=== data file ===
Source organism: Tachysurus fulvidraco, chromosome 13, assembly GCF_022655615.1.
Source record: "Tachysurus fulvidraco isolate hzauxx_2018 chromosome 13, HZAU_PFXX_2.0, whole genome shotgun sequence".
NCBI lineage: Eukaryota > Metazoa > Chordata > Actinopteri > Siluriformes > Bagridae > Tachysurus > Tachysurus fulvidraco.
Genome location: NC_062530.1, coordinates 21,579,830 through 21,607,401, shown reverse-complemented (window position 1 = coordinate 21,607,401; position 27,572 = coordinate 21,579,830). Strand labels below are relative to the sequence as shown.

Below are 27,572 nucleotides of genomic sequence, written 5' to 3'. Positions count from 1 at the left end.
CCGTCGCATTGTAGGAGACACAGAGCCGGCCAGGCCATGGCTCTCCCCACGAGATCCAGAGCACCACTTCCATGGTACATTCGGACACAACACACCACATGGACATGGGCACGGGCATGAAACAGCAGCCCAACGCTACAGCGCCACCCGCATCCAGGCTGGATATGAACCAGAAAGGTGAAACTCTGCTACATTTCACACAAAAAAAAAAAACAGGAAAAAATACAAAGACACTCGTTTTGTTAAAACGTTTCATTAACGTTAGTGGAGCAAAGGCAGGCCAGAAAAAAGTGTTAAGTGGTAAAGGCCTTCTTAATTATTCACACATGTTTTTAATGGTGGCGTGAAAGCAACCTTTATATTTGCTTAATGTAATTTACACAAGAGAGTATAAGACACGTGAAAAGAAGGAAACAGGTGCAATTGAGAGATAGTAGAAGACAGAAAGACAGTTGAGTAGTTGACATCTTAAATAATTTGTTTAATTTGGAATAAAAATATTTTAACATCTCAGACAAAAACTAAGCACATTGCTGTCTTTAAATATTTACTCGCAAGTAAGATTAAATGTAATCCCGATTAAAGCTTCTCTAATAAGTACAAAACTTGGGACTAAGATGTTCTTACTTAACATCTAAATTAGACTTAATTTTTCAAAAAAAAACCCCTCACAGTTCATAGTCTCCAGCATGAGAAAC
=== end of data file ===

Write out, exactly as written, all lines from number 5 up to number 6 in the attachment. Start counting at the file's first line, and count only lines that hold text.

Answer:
Below are 27,572 nucleotides of genomic sequence, written 5' to 3'. Positions count from 1 at the left end.
CCGTCGCATTGTAGGAGACACAGAGCCGGCCAGGCCATGGCTCTCCCCACGAGATCCAGAGCACCACTTCCATGGTACATTCGGACACAACACACCACATGGACATGGGCACGGGCATGAAACAGCAGCCCAACGCTACAGCGCCACCCGCATCCAGGCTGGATATGAACCAGAAAGGTGAAACTCTGCTACATTTCACACAAAAAAAAAAAACAGGAAAAAATACAAAGACACTCGTTTTGTTAAAACGTTTCATTAACGTTAGTGGAGCAAAGGCAGGCCAGAAAAAAGTGTTAAGTGGTAAAGGCCTTCTTAATTATTCACACATGTTTTTAATGGTGGCGTGAAAGCAACCTTTATATTTGCTTAATGTAATTTACACAAGAGAGTATAAGACACGTGAAAAGAAGGAAACAGGTGCAATTGAGAGATAGTAGAAGACAGAAAGACAGTTGAGTAGTTGACATCTTAAATAATTTGTTTAATTTGGAATAAAAATATTTTAACATCTCAGACAAAAACTAAGCACATTGCTGTCTTTAAATATTTACTCGCAAGTAAGATTAAATGTAATCCCGATTAAAGCTTCTCTAATAAGTACAAAACTTGGGACTAAGATGTTCTTACTTAACATCTAAATTAGACTTAATTTTTCAAAAAAAAACCCCTCACAGTTCATAGTCTCCAGCATGAGAAAC